- Written by Sílvia
During these years (and, new readers, these are the figures in the title), we heard 332 songs from 87 different composers, with poems of 164 poets; They were performed by 153 singers accompanied by 148 pianists (in fact, not really; there are songs with orchestral accompaniment and some other with viola, guitar, lute,...) The number of songs is not significant, it's marked by the weekly posting. But the number of composers attracts my attention: during our seventh year, we could reach 100 composers! Not that I'm seeking new names in books or recordings; on the contrary, there is a waiting list. For example, one of the jotted Christmas songs is by a composer we haven't heard yet. Poets and pianists are chosen by composers and singers, and we've listened to over 150 singers so far, even though some of them (yes, baritones) take up many songs. Not bad, when we're dealing with a genre that for many people is fatally wounded. I should add that, for the first time, most of our new singers aren't baritones, just five out of sixteen. And even more surprising: among these sixteen singers, there are nine women! Am I recovering from baritonephilia to get ill of sopranitis?
I thought of starting a new series, but finally, I didn't because of the long series devoted to the alphabet; We already reached the letter P and, except for last minute changes, it will be over when we celebrate the eighth anniversary. But we had a very special series, in collaboration with the ESMUC's Master's Degree: five students of the subject "Genre Literature. Repertoire of the German Lied" wrote an article for the blog; you can read them here.
There is something not directly reflected on the figures that made me think about it, because I didn't realise during the year: three out of four songs we heard were in German. There's a clear reason: I spent the year absorbed by Lied in general and Schubert in particular (by the way, today it's his birthday, he's 221!); First, with my course about Lied, "El lied, a gènere proper", then with the first season of Schubert Lied and the new course "Franz Schubert, song writer"; this also explains why half the Lieder we heard were by the apple of my eye. I hope you excuse me if I overwhelmed you with so many German songs.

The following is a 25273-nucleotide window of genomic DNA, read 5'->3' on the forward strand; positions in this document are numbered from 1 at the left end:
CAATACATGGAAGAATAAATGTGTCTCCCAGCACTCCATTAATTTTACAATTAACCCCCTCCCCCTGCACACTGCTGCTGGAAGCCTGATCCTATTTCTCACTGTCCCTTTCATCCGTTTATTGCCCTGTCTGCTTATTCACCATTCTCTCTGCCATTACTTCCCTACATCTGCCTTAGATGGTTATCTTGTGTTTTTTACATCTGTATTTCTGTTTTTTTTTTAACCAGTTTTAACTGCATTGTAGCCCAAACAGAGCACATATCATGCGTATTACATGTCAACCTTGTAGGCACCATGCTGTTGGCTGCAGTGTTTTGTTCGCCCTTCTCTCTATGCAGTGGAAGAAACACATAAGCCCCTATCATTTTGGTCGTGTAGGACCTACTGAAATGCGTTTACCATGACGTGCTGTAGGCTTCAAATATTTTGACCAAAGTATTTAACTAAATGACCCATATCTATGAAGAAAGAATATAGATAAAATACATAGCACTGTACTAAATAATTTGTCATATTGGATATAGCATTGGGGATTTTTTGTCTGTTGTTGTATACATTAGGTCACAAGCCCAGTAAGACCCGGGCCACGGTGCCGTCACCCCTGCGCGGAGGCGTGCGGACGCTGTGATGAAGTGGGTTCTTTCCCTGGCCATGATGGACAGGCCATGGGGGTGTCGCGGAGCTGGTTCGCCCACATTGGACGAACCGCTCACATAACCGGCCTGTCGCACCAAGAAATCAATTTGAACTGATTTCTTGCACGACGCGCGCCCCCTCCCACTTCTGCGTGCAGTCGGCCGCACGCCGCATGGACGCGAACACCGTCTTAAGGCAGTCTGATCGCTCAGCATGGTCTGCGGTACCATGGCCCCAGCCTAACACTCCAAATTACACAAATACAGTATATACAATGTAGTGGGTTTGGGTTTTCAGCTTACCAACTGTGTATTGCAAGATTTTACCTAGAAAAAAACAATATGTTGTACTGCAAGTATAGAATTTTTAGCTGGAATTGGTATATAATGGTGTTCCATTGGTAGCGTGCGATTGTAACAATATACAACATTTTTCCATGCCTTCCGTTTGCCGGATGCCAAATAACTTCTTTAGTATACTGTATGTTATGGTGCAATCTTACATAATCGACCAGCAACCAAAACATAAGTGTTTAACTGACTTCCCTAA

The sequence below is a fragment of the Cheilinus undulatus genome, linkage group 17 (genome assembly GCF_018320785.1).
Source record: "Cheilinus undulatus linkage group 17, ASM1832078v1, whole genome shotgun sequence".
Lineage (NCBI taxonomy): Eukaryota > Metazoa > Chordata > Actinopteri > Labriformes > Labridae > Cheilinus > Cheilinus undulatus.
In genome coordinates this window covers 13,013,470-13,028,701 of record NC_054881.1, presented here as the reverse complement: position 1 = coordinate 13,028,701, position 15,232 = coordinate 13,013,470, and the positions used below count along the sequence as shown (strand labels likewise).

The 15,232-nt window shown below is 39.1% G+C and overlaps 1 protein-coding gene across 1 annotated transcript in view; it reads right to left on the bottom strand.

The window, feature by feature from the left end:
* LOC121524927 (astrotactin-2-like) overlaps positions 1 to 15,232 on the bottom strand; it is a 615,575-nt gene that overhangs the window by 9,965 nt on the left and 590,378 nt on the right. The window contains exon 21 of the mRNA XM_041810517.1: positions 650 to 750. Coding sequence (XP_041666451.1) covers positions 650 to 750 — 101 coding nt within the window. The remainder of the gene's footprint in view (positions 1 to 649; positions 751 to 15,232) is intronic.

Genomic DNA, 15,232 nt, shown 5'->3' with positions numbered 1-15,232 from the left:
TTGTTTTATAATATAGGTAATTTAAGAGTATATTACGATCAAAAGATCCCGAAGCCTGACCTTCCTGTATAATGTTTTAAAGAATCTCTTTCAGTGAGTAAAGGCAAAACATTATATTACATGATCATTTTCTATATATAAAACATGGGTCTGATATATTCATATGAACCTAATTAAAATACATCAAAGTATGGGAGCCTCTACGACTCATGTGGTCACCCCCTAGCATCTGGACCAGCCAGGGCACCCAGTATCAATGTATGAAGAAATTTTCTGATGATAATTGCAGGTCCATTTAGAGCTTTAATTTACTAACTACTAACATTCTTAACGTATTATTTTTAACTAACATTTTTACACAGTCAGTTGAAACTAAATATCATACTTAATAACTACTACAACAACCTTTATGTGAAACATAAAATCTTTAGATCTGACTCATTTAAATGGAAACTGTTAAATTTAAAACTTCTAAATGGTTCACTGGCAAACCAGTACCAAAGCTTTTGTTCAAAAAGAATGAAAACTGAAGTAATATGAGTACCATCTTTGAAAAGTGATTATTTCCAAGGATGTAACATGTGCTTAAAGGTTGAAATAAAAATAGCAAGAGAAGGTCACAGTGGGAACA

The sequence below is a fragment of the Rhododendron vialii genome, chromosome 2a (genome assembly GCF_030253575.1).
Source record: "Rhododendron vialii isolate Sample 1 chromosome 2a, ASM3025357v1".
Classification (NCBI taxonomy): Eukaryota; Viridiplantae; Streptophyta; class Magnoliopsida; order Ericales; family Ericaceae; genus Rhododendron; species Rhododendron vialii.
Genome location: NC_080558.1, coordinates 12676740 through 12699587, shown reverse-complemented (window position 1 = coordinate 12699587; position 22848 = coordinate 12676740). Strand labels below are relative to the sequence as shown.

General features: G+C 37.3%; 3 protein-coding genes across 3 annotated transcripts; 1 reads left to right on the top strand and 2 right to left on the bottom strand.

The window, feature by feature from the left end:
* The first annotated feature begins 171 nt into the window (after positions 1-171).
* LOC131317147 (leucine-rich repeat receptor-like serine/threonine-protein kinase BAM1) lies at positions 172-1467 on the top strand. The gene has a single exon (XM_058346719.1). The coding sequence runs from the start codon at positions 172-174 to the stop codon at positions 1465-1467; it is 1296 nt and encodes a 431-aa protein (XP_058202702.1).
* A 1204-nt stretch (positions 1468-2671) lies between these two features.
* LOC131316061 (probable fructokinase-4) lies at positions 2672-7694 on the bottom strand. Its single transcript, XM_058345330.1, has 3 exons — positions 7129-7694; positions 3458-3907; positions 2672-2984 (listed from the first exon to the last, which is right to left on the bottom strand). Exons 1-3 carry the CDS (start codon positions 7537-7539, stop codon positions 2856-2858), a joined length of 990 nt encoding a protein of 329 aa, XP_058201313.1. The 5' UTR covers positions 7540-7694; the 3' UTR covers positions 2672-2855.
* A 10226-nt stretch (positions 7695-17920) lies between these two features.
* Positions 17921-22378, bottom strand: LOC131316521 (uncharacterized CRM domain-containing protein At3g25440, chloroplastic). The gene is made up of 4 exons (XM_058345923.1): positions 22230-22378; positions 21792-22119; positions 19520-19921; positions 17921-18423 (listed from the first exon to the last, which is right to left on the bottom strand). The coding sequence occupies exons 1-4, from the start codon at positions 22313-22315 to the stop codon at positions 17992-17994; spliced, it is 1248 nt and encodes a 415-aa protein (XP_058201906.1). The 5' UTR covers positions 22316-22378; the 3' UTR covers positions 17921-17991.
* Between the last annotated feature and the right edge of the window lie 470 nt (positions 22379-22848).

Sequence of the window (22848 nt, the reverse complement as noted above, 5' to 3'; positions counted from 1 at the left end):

This tendency should change soon because a new course dedicated to the French and English song is planned. It's called "De Fauré a Britten"; these two composers mark a well-defined period, but if you look at the course programme you'll see that we're also devoting some time to the song before Fauré and after Britten. The whole course will take us only six weeks but, according to the previous courses, we're listening to about fifty songs, a whole year of Liederabend! Of course, the last day I'm talking of Leonard Bernstein, he will be one of the American composers. Today we're listening to him, too; we're beginning to celebrate his 100th birthday.
The song I chose is When my soul touches yours, one of the Two Love Songs that Bernstein composed from two poems by Rainer Maria Rilke, using the English translation that the poet Jessie Lamont published in 1918 (curiously enough, our first Rilke is translated). Those songs were written in February 1949, and the composer dedicated them to Jennie Mourel, as he did with I hate music. The first of them, Extinguish my eyes, was released a few weeks later, in March, but the second one, When my soul touches yours, wasn't released until 1963. As the title of the minicycle says, they talk about love, deep and passionate love. I hope you like the performance I chose, that of Roberta Alexander and Tan Crone.
When my soul touches yours a great chord sings:
How can I tune it then to other things?
Oh, if some spot in darkness could be found
That does not vibrate when your depths sound.
But everything that touches you and me
Welds us as played strings sound one melody.
Where, where is the instrument whence the sounds flow?
And whose the magic hand that holds the bow?
Oh, sweet song, Oh!